A phrase composed of an antecedent and a relative pronoun, such as "who," or "which."
"the antecedent, [(which, who, whose etc.) did something], did something else"
Verbal noun from the fourth principal part of the verb. Expresses purpose or specification (e.g. "I have come to see you." or "That news was sad to hear.") When used to express purpose with verbs of motion, the verb ending is "-um," and is paired with an accusative noun. When used to express specification, the verb ending is "-u," and is paired with an ablative noun.
Noun case that expresses "Place where" (as opposed to motion towards or away)
The following have a locative case:
proper names of cities, towns and small islands
the nouns "humus," "domus," and "rus."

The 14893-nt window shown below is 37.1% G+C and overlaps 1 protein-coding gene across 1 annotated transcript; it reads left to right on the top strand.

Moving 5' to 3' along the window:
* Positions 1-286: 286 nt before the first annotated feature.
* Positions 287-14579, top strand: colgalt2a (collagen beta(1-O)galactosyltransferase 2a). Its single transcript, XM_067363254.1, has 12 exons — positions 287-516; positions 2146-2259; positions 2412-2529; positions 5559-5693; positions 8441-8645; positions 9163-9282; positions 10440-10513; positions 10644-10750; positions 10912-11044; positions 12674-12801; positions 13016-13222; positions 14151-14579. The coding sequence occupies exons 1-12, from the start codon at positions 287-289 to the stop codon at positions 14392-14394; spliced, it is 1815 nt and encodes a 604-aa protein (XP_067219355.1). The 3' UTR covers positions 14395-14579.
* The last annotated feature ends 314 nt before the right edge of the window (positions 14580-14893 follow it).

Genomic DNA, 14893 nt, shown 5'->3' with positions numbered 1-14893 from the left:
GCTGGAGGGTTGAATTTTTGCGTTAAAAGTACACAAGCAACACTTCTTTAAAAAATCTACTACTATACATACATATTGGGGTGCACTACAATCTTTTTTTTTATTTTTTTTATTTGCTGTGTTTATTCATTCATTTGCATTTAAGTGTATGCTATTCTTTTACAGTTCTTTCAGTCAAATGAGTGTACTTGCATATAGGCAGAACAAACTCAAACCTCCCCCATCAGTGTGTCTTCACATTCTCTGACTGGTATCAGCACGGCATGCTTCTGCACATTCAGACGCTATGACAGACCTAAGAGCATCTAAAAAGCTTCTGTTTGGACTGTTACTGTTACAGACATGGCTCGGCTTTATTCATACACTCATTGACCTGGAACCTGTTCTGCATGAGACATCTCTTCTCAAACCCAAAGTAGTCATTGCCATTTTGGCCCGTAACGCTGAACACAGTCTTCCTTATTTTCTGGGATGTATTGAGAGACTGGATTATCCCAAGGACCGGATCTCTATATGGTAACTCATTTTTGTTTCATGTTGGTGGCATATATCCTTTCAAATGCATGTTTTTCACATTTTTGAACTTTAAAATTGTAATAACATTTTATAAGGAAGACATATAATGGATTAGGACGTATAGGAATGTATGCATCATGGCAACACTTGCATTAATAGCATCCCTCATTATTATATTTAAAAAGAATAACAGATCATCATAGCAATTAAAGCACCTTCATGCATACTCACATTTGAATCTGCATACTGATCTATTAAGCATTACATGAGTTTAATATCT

The locative looks the same as the dative, except in the 2nd sg. declension, when it looks like the genitive case.
Verbs that do not represent direct action on another object. Essentially, not the accusative case. Certain intransitive verbs take the dative case.
Verbs that are active in form, but passive in meaning. There are only three principal parts for a deponent, as the fourth principal part would be the perfect passive participle, which is the same thing as the third principal part of a deponent.
Numerical Amount (1000+)
1000 things = "mille"
More than 1000 things = "milia"
More than 1000 things, out of an even larger group of things = "ex" + the ablative case
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